It seems like everyone has thought about, discussed or made jokes about cell phone use being an addiction. We began such a discussion. It began with a conversation about social media and moved on to include gathering information and data, messaging and gaming, etc.
The common denominator was the use of a cell phone.
The discussion was light-hearted at first, but then the topic reached a point where it seemed to deserve some serious consideration. Can cell phone use become dysfunctional enough to meet the criteria of a diagnosable disorder?
It has already been demonstrated that the ding or ring of a cell phone can activate the same brain centers and neurotransmitters that substance use disorders trigger; namely the mid-brain and cortical interaction of dopamine, norepinephrine, and glutamate.
Cell phone addiction would not be the first behavioral disorder included in the Diagnostic and Statistical Manual’s (DSM-5) chapter on “substance related and addictive disorders.” Gambling is already there. Thus, “Gambling Disorder” can be our template.
DSM-5 lists nine symptoms that could indicate a “Gambling Disorder.” The direction is to diagnose the disorder if four symptoms can be documented. There are four symptoms that could be a perfect template for diagnosing a Cell Phone Use Disorder:
1.“A tendency to become restless or irritable when attempting to cut back or stop gambling /using a cell phone.” It sounds a lot like “withdrawal” to me. Having experienced it, it feels a lot like “withdrawal.’ When was the last time you lost or misplaced your phone? Mine recently just died. I felt disconnected and anxious. What was I missing? The feeling wasuncomfortable. I think that it was getting worse with time, not better. That’s withdrawal.
2. “Repeated unsuccessful attempts to control, cut back, or stop gambling/using a cell phone”
Have you tried things like:
• Living without a cell phone?
• Checking for messages only a few times a day?
• Turning off the ringer so you can check it without being disturbed?
• Getting another cell phone so that one would be personal and the other for business?
Has any one of those attempts proved to be successful? The last one doesn’t even make sense. Cutting back by buying another one?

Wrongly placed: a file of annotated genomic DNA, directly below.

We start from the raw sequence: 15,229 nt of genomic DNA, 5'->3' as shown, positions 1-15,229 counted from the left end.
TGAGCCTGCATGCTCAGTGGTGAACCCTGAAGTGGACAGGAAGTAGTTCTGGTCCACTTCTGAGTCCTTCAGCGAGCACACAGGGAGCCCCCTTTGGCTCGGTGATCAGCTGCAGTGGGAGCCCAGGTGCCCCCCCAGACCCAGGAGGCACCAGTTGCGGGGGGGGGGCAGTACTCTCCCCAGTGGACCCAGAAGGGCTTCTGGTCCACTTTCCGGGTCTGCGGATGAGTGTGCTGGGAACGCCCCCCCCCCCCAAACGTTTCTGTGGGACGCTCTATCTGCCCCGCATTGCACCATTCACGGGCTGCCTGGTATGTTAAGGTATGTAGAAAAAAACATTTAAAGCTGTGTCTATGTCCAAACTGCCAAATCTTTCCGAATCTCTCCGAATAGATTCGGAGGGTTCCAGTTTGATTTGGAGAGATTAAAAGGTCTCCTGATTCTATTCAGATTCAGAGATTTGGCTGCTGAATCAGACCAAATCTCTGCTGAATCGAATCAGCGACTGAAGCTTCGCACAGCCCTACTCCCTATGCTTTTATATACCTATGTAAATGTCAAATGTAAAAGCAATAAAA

3. “Being pre-occupied. Having cravings or a preoccupation e.g. having dinner or being in a therapy session while pre-occupied with the next call?”
4. “Has jeopardized, or lost a significant relationship, job, or educational opportunity ……”
Ask my wife about that one!
There is one that might be added when it comes to using a cell phone.
• Using a cell phone when it is clearly dangerous?
I suspect that most of us have done that. The rest are in denial. None of us would intentionally put lives at risk. Many of us have done so.
The behaviors listed can surely fit the criteria for addiction. But is it? Is it an addiction, or is it what we humans do to keep up with a world that is constantly changing?
“If the past 50,000 years of man’s existence were divided into lifetimes of approximately sixty-two years each, there would have been about 800 lifetimes. Of these 800, fully 650 were spent in caves. Only during the last seventy lifetimes has it been possible to communicate from one lifetime to another –as writing made it possible to do. Only during the past six lifetimes did masses of men ever see a printed word. Only during the past four has it been possible to measure time with any precision. Only during the past two has anyone, anywhere, ever used an electric motor. And the overwhelming majority of all the goods and material goods we use in life today have been developed during the present, the 800th lifetime (Alvin Toffler, FUTURE SHOCK).